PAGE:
DA Williams renews request to Mayor and City Council to release federal funds to help law enforcement & community partners surge back on crime

NEW ORLEANS – Yesterday, District Attorney Jason Williams outlined the Orleans Parish District Attorney’s Office’s (OPDA) plans for improvement specifically around 701 charging deadlines. While OPDA stands by the practice of not prosecuting people without appropriate evidence, after internal review, the office recognizes areas for improvement to increase efficiency and ultimately, meet the 701 charging deadline in more cases.

“The 701 charging deadlines numbers are problematic and very frustrating. These numbers are not the result of new progressive policies or reforms. This was a system break down on my watch and I’m fixing it. Whether they be released from a bond obligation or custody, these numbers fly in the face of my professed goal of reducing screening times to five days.” said District Attorney Williams. “We are not running from this problem; we are owning, fixing it and planning to share the results of our efforts on it. The people of New Orleans can rest assured that we are taking swift and corrective action on every level to address and correct it.”

With increased crime in New Orleans along with the suspension of jury trials due to COVID-19, OPDA’s Screening and Trials Divisions are managing increased, unprecedented caseloads. After internal review, OPDA did not appropriately adjust staffing and resources to manage the increased load of cases, and there was not enough oversight of critical functions. Additionally, OPDA did not develop work arounds to make up for the lost access to databases & technology from other law enforcement agencies after the 2019 city cyber-attack.

As a result of these challenges, DA Williams has made the following adjustments to better manage meeting 701 charging deadlines. There have been a number of leadership and management changes made by the DA including:

  • Appointing Ned McGowan as First Assistant District Attorney (ADA). McGowan is the former Chief of Trials.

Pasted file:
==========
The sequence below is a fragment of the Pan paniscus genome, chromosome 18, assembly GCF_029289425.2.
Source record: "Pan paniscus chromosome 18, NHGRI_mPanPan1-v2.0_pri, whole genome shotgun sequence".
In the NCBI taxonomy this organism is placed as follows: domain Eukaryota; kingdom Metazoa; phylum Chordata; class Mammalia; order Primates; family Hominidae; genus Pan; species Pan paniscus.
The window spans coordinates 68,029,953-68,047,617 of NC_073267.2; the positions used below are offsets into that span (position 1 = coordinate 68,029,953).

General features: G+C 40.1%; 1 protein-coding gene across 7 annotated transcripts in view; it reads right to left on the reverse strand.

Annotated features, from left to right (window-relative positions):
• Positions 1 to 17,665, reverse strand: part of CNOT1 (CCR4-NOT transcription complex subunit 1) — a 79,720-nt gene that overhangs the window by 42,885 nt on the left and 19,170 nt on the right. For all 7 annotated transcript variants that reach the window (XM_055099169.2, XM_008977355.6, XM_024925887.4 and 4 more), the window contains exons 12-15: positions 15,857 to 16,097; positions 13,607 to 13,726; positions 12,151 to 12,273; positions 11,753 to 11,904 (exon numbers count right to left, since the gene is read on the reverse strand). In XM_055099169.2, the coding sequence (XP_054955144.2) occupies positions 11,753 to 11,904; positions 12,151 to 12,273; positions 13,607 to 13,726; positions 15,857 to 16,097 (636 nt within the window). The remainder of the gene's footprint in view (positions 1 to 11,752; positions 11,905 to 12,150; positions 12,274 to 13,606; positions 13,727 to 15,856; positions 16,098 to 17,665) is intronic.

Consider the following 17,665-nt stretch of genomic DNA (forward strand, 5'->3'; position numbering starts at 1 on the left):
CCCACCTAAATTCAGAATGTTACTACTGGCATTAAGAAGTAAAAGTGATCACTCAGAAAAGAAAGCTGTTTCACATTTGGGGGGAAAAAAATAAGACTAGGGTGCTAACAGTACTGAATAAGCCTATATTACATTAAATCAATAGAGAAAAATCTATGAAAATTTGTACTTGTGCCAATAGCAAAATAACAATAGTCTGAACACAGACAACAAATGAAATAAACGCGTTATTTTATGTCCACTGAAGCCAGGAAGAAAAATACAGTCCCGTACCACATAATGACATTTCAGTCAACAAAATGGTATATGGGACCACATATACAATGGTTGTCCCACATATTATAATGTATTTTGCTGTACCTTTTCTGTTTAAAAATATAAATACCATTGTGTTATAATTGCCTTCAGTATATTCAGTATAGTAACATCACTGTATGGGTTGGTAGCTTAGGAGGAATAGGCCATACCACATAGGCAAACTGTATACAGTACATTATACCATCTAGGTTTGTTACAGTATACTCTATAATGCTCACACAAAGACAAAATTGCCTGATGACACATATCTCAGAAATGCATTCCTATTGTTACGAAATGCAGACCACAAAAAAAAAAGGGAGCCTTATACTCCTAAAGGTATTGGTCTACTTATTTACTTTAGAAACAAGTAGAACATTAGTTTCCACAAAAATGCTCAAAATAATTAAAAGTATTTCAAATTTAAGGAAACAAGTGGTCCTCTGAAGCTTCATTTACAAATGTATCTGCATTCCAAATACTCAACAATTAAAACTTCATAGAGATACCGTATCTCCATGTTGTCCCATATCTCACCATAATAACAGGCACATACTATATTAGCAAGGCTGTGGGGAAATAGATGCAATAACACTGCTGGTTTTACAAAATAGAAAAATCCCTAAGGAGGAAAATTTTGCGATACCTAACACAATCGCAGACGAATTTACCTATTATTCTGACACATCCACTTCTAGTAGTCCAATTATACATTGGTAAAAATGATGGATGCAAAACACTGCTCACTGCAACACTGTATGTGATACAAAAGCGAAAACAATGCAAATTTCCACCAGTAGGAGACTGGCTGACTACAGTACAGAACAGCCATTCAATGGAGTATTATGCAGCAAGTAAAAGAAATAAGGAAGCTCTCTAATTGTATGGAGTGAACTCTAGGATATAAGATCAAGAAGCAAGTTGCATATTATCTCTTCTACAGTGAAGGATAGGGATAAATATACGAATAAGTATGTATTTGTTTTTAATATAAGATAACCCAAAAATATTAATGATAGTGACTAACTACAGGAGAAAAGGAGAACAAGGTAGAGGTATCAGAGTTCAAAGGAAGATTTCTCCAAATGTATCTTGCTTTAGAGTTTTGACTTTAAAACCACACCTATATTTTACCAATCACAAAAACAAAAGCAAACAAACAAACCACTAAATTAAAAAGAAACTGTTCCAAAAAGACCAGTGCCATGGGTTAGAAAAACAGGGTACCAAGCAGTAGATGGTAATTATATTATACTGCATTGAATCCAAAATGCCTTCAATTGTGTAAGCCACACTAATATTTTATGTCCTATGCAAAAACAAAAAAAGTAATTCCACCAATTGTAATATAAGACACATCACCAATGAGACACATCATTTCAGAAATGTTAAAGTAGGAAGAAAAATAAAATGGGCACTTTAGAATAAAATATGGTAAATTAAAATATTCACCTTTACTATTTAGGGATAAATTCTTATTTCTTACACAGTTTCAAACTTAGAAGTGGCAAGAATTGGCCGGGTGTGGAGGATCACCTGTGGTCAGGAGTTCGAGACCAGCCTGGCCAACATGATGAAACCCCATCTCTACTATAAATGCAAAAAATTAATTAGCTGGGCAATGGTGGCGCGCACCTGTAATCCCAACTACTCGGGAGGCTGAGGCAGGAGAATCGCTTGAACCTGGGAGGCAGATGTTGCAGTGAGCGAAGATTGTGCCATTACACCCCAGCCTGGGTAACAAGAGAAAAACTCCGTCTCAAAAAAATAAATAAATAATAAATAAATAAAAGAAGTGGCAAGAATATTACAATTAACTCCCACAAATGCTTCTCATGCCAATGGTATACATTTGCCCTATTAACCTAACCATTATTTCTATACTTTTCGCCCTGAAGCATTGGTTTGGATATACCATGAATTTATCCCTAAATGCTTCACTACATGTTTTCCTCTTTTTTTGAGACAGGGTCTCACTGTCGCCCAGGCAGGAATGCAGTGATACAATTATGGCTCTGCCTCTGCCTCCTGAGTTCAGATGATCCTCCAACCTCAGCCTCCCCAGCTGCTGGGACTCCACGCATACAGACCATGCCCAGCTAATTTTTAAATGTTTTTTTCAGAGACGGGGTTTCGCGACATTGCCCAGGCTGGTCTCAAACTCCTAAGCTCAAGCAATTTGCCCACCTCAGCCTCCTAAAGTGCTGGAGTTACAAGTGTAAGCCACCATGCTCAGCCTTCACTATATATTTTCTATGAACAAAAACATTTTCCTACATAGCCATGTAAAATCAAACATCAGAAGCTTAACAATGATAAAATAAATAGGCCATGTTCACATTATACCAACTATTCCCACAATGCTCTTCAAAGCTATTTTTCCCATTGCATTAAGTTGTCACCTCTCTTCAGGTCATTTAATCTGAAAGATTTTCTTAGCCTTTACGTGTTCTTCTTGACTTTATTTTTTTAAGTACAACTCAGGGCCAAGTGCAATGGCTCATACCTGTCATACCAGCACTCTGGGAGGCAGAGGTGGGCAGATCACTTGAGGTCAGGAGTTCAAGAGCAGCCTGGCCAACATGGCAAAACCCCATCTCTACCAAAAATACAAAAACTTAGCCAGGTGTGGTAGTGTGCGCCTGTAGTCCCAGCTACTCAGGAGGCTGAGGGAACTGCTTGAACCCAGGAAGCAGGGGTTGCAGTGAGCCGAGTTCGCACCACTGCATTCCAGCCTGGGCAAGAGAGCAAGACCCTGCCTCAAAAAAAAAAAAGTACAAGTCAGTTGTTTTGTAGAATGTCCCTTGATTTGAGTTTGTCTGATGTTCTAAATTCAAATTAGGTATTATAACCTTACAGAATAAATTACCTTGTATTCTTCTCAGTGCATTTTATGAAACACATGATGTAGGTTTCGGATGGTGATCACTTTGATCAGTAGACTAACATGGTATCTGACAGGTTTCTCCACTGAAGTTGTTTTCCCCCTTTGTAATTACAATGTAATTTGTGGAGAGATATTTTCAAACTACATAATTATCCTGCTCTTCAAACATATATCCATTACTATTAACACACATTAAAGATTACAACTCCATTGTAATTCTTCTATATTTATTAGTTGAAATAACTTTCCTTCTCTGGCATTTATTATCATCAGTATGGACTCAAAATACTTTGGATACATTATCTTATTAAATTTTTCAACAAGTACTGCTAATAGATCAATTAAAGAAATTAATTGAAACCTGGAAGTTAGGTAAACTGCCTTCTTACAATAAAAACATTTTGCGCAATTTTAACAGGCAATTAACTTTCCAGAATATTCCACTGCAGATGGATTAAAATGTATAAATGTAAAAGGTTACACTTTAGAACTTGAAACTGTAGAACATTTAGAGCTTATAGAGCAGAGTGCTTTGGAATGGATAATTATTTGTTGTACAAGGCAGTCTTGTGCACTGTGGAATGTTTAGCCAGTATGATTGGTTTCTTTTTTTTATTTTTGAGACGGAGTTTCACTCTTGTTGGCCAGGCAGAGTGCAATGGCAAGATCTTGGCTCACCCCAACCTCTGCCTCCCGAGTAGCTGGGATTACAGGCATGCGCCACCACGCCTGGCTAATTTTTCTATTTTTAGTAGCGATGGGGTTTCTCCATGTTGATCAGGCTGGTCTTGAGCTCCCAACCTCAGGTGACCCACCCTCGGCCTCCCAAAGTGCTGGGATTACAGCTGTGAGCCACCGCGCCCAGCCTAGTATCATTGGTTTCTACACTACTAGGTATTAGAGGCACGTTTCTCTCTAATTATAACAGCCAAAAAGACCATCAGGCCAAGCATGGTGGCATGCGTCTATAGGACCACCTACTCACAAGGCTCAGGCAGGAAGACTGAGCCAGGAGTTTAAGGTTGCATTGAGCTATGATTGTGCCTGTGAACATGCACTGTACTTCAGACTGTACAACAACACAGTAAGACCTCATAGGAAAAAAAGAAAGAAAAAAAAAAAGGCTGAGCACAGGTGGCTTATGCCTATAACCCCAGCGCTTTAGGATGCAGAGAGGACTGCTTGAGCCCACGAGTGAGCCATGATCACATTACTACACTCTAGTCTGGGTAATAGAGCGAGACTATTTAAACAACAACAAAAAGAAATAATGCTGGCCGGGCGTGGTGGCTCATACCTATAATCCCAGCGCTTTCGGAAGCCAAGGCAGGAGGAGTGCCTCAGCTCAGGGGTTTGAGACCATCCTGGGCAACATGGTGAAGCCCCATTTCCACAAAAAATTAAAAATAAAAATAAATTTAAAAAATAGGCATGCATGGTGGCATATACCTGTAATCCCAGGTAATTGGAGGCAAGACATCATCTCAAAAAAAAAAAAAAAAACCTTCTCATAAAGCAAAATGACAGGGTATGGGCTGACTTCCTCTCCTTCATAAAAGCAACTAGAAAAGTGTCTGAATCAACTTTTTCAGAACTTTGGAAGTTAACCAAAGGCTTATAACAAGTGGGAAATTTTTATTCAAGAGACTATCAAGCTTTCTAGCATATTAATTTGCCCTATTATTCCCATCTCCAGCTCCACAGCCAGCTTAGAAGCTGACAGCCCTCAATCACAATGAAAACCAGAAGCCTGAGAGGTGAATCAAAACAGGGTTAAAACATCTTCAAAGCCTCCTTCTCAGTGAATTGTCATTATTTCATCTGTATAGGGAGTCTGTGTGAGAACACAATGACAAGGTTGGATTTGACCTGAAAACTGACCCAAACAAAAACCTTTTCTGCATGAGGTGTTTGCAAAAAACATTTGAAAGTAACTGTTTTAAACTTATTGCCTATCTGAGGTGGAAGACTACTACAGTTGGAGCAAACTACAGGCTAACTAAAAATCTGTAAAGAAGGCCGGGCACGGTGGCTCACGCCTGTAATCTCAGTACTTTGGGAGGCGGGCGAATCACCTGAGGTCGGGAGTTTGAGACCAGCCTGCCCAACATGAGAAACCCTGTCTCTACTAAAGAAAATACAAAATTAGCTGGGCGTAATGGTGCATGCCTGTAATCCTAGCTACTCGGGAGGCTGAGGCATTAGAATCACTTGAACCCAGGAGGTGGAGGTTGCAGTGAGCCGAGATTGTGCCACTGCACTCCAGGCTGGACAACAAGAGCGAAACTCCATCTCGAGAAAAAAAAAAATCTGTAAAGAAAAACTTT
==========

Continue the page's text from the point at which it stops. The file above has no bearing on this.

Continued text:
• Appointing Bob White as Executive ADA overseeing all Federal Law Enforcement Relations as well as the interim leader of those in Magistrate and Municipal Courts.
  • Appointing Matt Derbes as Chief of Trials.
  • Reassigning Paige Cline, the former Chief of all screening, to solely supervise murders, sex crimes, and general screening.
  • Hiring former New Orleans ADA Karen Avery to oversee Domestic Violence Screening.
  • Bringing on new screeners including former Judge Morris Reed and former Jefferson Parish ADA Hillary Landry.
  • Paying overtime to ADAs to help screen the backlog of cases.
  • Assigning Deputy Chief Administrative Officer Mithun Kamath to work with the First ADA and Screening Team to implement new strategies and tracking of Screening Division efforts.

Additionally, Screening ADAs will start hosting more Charging Conferences with the New Orleans Police Department for additional, increased coordination on charging decisions and to ensure all efforts are exhausted before a case is refused. OPDA will also be strengthening the tracking of requests to other law enforcement agencies for needed evidence.


As part of this plan, DA Williams is renewing the call on Mayor LaToya Cantrell and the New Orleans City Council to fund requests for additional ADAs, increased DNA testing capacity and Cold Case Unit to improve the office’s ability to work with police to gather more evidence and build strong cases.


Article 701B of Louisiana Statutory Criminal Law and Procedure stipulates “Failure to institute prosecution shall result in the release of the defendant if, after contradictory hearing with the district attorney, just cause for the failure is not shown. If just cause is shown, the court shall reconsider bail for the defendant. Failure to institute prosecution shall result in the release of the bail obligation if, after contradictory hearing with the district attorney, just cause for the delay is not shown.”

If the defendant is out on bond and OPDA misses the charging deadline, the defendant remains out on jail and is released from bond obligations. Last year, 73% of the cases where charging deadlines were missed, the defendant was already released from jail after meeting bond obligations.

If a defendant is in jail and OPDA misses the charging deadline, the defendant is released from jail. Last year, 52 people were released from jail that were facing violent crime or domestic violence charges. This is less than 1% of the amount of people arrested in 2021.

In both instances, even if a charging deadline is missed, OPDA can, and in majority of cases does, still accept charges against a defendant.